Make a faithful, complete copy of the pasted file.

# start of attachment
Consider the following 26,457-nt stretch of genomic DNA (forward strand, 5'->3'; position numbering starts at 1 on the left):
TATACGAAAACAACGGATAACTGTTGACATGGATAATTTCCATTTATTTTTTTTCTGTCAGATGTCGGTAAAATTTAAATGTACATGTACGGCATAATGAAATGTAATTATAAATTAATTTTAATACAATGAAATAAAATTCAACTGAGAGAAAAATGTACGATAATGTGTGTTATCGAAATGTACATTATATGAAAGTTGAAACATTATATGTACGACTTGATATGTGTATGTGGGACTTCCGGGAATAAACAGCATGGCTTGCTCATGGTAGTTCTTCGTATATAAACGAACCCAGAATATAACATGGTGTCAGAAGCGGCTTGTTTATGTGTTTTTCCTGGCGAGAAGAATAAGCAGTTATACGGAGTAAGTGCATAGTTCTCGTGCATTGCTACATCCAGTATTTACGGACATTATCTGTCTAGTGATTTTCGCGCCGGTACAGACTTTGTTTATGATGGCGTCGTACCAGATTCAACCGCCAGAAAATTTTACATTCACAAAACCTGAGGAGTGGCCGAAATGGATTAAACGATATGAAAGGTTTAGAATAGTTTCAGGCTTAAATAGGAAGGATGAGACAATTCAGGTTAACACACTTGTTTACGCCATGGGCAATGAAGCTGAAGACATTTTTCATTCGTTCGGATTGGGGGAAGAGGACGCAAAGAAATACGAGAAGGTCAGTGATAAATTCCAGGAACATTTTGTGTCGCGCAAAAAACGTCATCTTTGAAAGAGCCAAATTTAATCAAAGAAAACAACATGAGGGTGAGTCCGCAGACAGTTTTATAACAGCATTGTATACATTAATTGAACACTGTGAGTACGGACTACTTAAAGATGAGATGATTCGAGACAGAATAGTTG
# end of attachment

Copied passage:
Consider the following 26,457-nt stretch of genomic DNA (forward strand, 5'->3'; position numbering starts at 1 on the left):
TATACGAAAACAACGGATAACTGTTGACATGGATAATTTCCATTTATTTTTTTTCTGTCAGATGTCGGTAAAATTTAAATGTACATGTACGGCATAATGAAATGTAATTATAAATTAATTTTAATACAATGAAATAAAATTCAACTGAGAGAAAAATGTACGATAATGTGTGTTATCGAAATGTACATTATATGAAAGTTGAAACATTATATGTACGACTTGATATGTGTATGTGGGACTTCCGGGAATAAACAGCATGGCTTGCTCATGGTAGTTCTTCGTATATAAACGAACCCAGAATATAACATGGTGTCAGAAGCGGCTTGTTTATGTGTTTTTCCTGGCGAGAAGAATAAGCAGTTATACGGAGTAAGTGCATAGTTCTCGTGCATTGCTACATCCAGTATTTACGGACATTATCTGTCTAGTGATTTTCGCGCCGGTACAGACTTTGTTTATGATGGCGTCGTACCAGATTCAACCGCCAGAAAATTTTACATTCACAAAACCTGAGGAGTGGCCGAAATGGATTAAACGATATGAAAGGTTTAGAATAGTTTCAGGCTTAAATAGGAAGGATGAGACAATTCAGGTTAACACACTTGTTTACGCCATGGGCAATGAAGCTGAAGACATTTTTCATTCGTTCGGATTGGGGGAAGAGGACGCAAAGAAATACGAGAAGGTCAGTGATAAATTCCAGGAACATTTTGTGTCGCGCAAAAAACGTCATCTTTGAAAGAGCCAAATTTAATCAAAGAAAACAACATGAGGGTGAGTCCGCAGACAGTTTTATAACAGCATTGTATACATTAATTGAACACTGTGAGTACGGACTACTTAAAGATGAGATGATTCGAGACAGAATAGTTG